The baseball team played two games separated by two days last week, at the same time of day and on the same field. But apart from the setting, the contests against Leadership had only one thing in common: The Breakers won both, and in doing so, they clinched the regular-season BCL Central title for the second time in program history.
Pitcher Jason ’14 stole the show in Wednesday’s game, tossing his third consecutive no-hitter and shutout, and recording a school-record 16 strikeouts along the way. With the bats still struggling to shed the rust from Intersession and Spring Break, Jason shut down the Leadership lineup to give Bay time to push across the runs it would need to win the game. Jason hit the first Griffins batter of the game and walked the fourth, but he worked around the jam with a pair of whiffs and did not allow another base runner the rest of the way.
“It was a dominating performance outside of a shaky first inning,” head coach Sean Engmann said. “That’s what we expect him to do against a team like that. He has grown more mentally strong; there were no lapses in concentration after the first inning.”
Co-captain Chevalo ’13 led off the bottom of the opening frame with an infield single and advanced to second on a throwing error, putting the Breakers on track to take an early lead. But Chevalo was subsequently caught stealing third, and Bay would not earn another base runner until the fifth inning.
Fellow co-captain Isaias ’13 kicked off the Breakers’ first productive rally with a fly ball to right-center field, which found a hole in Leadership’s outfield and resulted in a leadoff double. Sam ’14 delivered a good situational at-bat, advancing Isaias to third base with a grounder to second. And then, Nick ’16 smacked a single into center field to bring Isaias home with the game’s first run, the winning tally in an eventual 3-0 Bay victory.
The other two runs came around in the bottom of the sixth, in a rally catalyzed by infield singles from Chevalo and Jake ’14. Isaias brought Chevalo home with a sacrifice fly, and Jake raced home on a wild pitch during the ensuing at-bat, giving Jason more than enough cushion to close out the Griffins in the top of the seventh. Jason, who has not allowed a hit in his last 21 innings on the mound, struck out the side for the third time on the afternoon to end the game in a brisk 94 minutes.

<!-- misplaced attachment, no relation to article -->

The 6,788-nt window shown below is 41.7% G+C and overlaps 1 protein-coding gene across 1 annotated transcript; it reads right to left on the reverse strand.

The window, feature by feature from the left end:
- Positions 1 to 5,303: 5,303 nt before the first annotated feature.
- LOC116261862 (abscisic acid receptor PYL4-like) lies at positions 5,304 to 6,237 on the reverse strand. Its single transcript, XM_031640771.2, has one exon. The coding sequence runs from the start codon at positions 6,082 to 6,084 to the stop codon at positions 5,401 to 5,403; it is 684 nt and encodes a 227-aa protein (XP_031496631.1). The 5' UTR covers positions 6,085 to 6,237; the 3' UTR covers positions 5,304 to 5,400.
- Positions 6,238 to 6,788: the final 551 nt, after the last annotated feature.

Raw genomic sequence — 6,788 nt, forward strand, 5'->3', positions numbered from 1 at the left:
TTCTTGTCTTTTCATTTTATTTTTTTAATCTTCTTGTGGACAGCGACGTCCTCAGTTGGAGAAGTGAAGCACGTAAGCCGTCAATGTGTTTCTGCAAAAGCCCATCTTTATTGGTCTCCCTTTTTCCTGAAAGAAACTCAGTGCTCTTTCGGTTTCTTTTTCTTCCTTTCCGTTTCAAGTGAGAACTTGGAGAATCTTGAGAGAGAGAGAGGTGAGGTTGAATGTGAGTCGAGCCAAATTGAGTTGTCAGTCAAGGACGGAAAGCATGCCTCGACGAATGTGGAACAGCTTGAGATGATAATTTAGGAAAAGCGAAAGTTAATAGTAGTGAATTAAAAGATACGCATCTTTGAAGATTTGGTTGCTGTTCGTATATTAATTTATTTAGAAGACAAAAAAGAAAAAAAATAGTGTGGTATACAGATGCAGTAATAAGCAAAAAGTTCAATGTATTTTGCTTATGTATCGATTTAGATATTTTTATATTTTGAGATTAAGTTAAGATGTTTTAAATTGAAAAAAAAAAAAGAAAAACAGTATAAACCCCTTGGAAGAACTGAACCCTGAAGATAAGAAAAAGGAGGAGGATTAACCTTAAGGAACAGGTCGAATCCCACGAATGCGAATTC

Friday’s game, on the other hand, was anything but brisk. The Breakers broke out their bats to the tune of 30 runs and 24 hits, the latter a school record, in a resounding victory that wasn’t clean, but also was never in doubt.
“A lot of [the difference between the games] had to do with their pitching, obviously,” Engmann said. “The first game’s pitcher threw strikes consistently and could change speeds a bit. Their pitchers in the second game had trouble getting the ball into the strike zone with anything on it. That said, we were more focused at the plate and obviously more confident.”
It showed immediately.
The Breakers, whose passive approach enabled Leadership’s Wednesday starter to face the minimum through four innings, sent 18 batters to the plate in the first inning and handed freshman Patrick Mayrisch, who was making his first high-school start, a 12-run lead. Bay would bat around again in the fourth inning, when 16 hitters stepped into the box, and despite a plethora of defensive miscues by the Breakers, the Griffins were unable to overcome their early hole.
Two Bay hitters, Jason and Nick, reached base in all six of their plate appearances in the contest, and Jason drilled his second home run of the season—a long fly to center field—in the third inning. The junior drove in a team-high five runs, while Nick and Jake —who finished a homer shy of the cycle—notched four RBI apiece.
Reed ’16, who entered the game in a 1-for-19 slump despite hitting the ball hard on numerous occasions, got off the schneid with a pair of singles after coming off the bench in the third inning. The Breakers are looking forward to continued contributions from the outfielder, who benefited from Thursday’s batting-practice session at Crocker-Amazon Field.